Individual courses from other MnSCU colleges and from the University of Minnesota transfer to South Central College into the Minnesota Transfer Curriculum. Such courses transfer according to the MnTC goal areas designated for them by the other schools and may meet the entire MnTC, a specific goal area, or individual course. Once a MnSCU institution has assigned a MnTC goal area to courses from a regionally accredited institution, that MNTC classification must be honored at SCC.
Courses from non-regionally accredited institutions may be re-evaluated for MNTC classification, regardless of any other MnSCU assignment of an MNTC goal area. In addition, there is no guarantee that courses from private and non-Minnesota colleges will satisfy MnTC goals, even if the courses may be transferable as electives. Such courses are evaluated on an individual basis.
The student must have received a passing grade of ‘D-‘ (.66) in order to transfer a specific MNTC course. The student must have received a grade of ‘C-’ (1.66) or better in order to transfer a non-MNTC course. Specific program requirements must also be met, including additional GPA requirements.
Degree Audit Reporting System (DARS)
If you submit official transcripts from schools that you previously attended, the Transfer Coordinator will evaluate your prior coursework for transfer into your degree here at South Central College. Once evaluated, your transfer credits will show on your Degree Audit Report (DARS), which can be viewed online and printed. DARS is a self-advising tool that greatly simplifies the preparation of student transfer and graduation. It is an automated process for tracking your academic progress toward completing your degree at SCC. Your DARS report can be viewed online by going to www.students.southcentral.edu, and select MnSCU Account Login.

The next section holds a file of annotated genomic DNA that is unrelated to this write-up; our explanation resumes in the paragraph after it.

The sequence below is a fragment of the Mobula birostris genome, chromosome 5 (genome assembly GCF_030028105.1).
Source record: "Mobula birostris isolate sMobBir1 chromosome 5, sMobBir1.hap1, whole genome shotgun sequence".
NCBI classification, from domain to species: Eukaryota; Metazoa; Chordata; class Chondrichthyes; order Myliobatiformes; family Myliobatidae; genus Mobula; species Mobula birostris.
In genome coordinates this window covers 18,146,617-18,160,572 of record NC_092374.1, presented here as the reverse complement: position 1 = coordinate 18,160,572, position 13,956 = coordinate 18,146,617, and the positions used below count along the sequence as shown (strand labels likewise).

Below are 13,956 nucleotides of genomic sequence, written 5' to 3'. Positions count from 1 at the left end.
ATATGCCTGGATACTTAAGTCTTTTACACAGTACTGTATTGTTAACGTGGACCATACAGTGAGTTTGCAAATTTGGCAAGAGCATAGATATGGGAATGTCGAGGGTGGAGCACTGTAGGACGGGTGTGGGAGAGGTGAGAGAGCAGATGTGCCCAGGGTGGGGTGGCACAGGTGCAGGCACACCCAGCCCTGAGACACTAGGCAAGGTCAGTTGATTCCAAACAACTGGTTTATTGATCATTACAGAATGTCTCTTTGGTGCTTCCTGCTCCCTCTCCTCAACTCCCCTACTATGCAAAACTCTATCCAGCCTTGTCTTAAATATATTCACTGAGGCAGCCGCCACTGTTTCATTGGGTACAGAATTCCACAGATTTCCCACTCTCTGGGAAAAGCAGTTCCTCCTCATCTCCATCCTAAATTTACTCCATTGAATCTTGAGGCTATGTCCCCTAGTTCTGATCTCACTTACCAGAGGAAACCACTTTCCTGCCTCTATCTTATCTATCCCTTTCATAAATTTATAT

Transfer Appeal Process
If a student is not satisfied with the courses transferred in the outcome of the above Transfer of Credit process, the appeal process is as follows:
- Meet with the Transfer Coordinator to provide clarification of the transfer. The clarification process involves faculty input and evaluation of the course description. The Transfer Coordinator may require the student to produce a copy of course syllabi, and may do additional research on the course in question. The Transfer Coordinator may or may not transfer additional classes after this meeting. If the student is not satisfied with the end result of this meeting, they may proceed to the next step.